internal class TrackingOperationContextExtension : TrackingInformation, IExtension<OperationContext>
{
    void IExtension<OperationContext>.Attach(OperationContext owner) { }
    void IExtension<OperationContext>.Detach(OperationContext owner) { }
}

Now we need to change our message inspector to maintain the tracking information in an extension, rather than a temporary object. As on the client, due to some foresight, we only need to change one method:

private ITrackingInformation GetTrackingInformation()
{
    var extension = new TrackingOperationContextExtension();
    OperationContext.Current.Extensions.Add(extension); // register extension
    return extension;
}

And that’s it. Now the application developer can get hold of the incoming tracking information and add his own entries, as he likes:

var tracking = OperationContext.Current.Extensions.Find<ITrackingInformation>();
tracking.OutgoingHeaders.TrackingEntries.Add(new TrackingEntry(typeof(TestService).Name, "My tracking information..."));

 

After the first posts addressed the design time aspects, this post concludes the runtime aspects of our policy. The following image shows the related components at runtime:

And this screenshot shows the result generated from a sample application:

 

Our policy implementation is finished at this point, however, there is another post coming, looking at aspects we did not touch.

 

That’s all for now folks,
AJ.NET

January 31, 2015

WCF Policy – Part 8: Making the Information Available on the Client

Filed under: .NET, .NET Framework, C#, SOA, Software Architecture, Software Development, WCF — ajdotnet @ 4:37 pm

Our policy has its default behavior. All the information is collected, it just is not available to the developer yet. So let’s take care of that.

We already have the basics covered, namely we have an interface ITrackingInformation through which the application developer should have access to the information. All we need to do is to build a bridge between message inspectors and the application code.

On the client the application developer uses the generated client proxy class, thus we need to pass in the tracking information to that object. The class derives from ClientBase<TChannel> and thus inherits the property Endpoint of type ServiceEndpoint. This class in turn maintains a collection of endpoint behaviors. With a custom behavior which implements our interface, the developer has the gate to our policy. Going one step further, this behavior can also register a message inspector in IEndpointBehavior.ApplyClientBehavior, which utilizes the information passed in, instead of a temporary object, as we did when we implemented this last time.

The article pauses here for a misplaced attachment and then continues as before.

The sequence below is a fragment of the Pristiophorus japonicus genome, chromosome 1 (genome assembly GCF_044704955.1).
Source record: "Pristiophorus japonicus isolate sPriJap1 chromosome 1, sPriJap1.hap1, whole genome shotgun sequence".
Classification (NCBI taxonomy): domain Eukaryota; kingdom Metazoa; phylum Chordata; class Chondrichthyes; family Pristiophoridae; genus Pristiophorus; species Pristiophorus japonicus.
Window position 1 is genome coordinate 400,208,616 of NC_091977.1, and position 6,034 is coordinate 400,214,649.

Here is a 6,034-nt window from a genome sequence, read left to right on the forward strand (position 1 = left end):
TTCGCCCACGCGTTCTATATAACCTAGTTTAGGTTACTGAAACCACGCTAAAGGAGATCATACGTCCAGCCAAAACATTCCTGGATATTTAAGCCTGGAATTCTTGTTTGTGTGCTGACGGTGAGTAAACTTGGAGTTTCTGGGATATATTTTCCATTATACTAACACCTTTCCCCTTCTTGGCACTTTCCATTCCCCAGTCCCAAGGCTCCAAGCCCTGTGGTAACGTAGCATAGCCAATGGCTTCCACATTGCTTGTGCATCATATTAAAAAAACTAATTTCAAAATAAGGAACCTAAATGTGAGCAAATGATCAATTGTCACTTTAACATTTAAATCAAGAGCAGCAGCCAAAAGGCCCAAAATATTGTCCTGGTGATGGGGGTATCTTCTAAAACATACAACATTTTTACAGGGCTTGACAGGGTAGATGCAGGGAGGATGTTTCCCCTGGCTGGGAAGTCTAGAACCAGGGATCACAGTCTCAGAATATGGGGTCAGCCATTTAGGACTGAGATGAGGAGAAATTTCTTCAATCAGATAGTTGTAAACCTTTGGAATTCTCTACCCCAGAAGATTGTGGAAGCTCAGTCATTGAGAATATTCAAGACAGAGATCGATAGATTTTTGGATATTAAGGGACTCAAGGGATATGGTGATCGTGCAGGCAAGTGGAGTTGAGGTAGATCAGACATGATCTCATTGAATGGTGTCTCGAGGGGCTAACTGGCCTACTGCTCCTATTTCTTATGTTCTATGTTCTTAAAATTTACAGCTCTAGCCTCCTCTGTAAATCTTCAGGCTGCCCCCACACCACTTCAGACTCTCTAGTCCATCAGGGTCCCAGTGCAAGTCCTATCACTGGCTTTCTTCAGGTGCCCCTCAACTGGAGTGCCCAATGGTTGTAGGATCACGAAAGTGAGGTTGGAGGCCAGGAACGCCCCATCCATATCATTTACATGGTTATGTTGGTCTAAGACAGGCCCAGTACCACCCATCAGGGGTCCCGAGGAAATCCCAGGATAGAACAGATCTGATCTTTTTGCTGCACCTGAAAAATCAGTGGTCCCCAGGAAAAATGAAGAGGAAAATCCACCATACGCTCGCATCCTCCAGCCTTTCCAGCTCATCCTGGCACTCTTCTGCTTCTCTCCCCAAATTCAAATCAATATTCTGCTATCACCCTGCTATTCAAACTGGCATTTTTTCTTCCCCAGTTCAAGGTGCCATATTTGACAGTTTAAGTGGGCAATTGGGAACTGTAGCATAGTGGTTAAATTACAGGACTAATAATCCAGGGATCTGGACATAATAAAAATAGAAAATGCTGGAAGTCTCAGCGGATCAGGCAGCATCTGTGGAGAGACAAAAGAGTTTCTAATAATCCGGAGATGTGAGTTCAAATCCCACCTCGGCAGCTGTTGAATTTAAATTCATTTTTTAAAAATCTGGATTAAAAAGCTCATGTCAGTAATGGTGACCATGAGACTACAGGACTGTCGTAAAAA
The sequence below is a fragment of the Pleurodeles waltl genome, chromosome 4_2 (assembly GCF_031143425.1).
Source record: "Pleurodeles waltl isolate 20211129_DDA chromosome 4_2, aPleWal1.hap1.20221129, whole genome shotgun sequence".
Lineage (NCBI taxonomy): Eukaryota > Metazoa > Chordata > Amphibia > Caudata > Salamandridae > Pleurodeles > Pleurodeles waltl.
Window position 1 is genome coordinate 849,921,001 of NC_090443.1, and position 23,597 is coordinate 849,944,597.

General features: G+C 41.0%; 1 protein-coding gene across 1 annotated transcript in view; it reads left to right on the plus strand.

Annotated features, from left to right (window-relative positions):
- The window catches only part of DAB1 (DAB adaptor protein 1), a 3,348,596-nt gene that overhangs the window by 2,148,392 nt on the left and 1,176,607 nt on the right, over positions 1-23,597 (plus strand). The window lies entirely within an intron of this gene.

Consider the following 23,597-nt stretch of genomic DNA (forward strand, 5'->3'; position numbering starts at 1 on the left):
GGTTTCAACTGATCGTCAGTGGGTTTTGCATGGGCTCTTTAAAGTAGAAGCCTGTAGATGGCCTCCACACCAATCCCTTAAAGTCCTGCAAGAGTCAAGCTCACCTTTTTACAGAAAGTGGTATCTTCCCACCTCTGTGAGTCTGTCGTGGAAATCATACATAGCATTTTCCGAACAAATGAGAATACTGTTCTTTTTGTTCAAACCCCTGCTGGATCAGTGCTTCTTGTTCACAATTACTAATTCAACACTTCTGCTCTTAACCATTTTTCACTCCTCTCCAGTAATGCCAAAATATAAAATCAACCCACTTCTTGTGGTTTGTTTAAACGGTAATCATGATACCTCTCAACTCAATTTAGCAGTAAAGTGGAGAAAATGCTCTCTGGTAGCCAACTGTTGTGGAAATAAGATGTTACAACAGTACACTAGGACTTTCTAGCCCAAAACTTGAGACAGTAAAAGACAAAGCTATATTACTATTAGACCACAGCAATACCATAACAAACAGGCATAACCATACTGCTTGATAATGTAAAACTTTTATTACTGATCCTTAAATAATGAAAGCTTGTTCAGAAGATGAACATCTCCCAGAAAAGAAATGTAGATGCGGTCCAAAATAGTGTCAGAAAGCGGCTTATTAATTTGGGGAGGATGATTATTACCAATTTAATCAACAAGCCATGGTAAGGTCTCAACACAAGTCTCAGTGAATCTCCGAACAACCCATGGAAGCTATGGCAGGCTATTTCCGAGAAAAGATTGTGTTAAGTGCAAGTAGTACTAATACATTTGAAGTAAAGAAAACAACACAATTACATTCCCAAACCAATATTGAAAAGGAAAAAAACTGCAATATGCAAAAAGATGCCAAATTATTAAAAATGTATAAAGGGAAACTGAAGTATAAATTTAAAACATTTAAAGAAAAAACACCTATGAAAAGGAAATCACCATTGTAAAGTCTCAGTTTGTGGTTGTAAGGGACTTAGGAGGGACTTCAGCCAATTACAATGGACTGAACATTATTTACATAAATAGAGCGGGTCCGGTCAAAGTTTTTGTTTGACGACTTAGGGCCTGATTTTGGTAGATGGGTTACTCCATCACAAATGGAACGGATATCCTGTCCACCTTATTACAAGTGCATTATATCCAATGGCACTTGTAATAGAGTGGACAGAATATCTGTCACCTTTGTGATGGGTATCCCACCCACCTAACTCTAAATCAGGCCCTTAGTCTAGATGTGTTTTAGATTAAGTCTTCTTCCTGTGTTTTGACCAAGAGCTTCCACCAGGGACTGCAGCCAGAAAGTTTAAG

The endpoint behavior is actually quite simple:

public class TrackingEndpointBehavior : IEndpointBehavior, ITrackingInformation
{
    public TrackingHeaders IncomingHeaders { get; private set; }
    public TrackingHeaders OutgoingHeaders { get; private set; }
    
    void IEndpointBehavior.ApplyClientBehavior(ServiceEndpoint endpoint, ClientRuntime clientRuntime)
    {
        clientRuntime.MessageInspectors.Add(new TrackingClientMessageInspector(endpoint, this));
    }
    […]
}

And given the fact that I “kind of had this in mind”, the changes to the message inspector are also minor: We need an addition constructor and member for the information passed in, which is boilerplate enough. Additionally the method to get the tracking information object changes slightly:

private ITrackingInformation GetTrackingInformation()
{
    var tracking = _providedTrackingInformation ?? new TrackingInformation();
    return tracking;
}

The other code worked already against the interface and does not care where the tracking information object came from. I love it when a plan comes together.

There is one thing left: The contract behavior created during code generation is still in place and still registers its own message inspector. This is still necessary in cases where the application developer does not provide the above endpoint behavior, but hurts if he does. Luckily the contract behavior’s ApplyClientBehavior method is called after the endpoint behavior’s method. So all we need to do is to check:

void IContractBehavior.ApplyClientBehavior(ContractDescription contractDescription, ServiceEndpoint endpoint, ClientRuntime clientRuntime)
{
    var endpointBehavior = endpoint.Behaviors.OfType<TrackingEndpointBehavior>().FirstOrDefault();
    if (endpointBehavior == null)
        clientRuntime.MessageInspectors.Add(new TrackingClientMessageInspector(endpoint));
}

And, finally, the application developer can provide the endpoint behavior and use it to pass additional tracking entries in or read the tracking entry collections after the call:

var client = new TestServiceReference.TestServiceClient();
var behavior = new TrackingEndpointBehavior();
behavior.OutgoingHeaders.TrackingEntries.Add(new TrackingEntry("my code", "just for fun"));
client.Endpoint.Behaviors.Add(behavior);

var response = client.Ping(“Ping text”);
var trackingEntries= behavior.IncomingHeaders.TrackingEntries;
[…]

So far for the client, next time, we will look at the server.

 

That’s all for now folks,
AJ.NET

January 24, 2015

WCF Policy – Part 7: Implementing the Default Behavior

Filed under: .NET, .NET Framework, C#, SOA, Software Architecture, Software Development, WCF — ajdotnet @ 3:43 pm

Our policy demands that we read and manipulate the messages going in and out, on client and service. The WCF component designated for this demand is a message inspector, which is available in two flavors, designated by the interface: IClientMessageInspector for the client, and IDispatchMessageInspector for the service. Both interfaces provide two methods; one is called for the incoming message, the other for the outgoing message. The respective runtimes – ClientRuntime und DispatchRuntime – each maintain a collection of respective message inspector instances.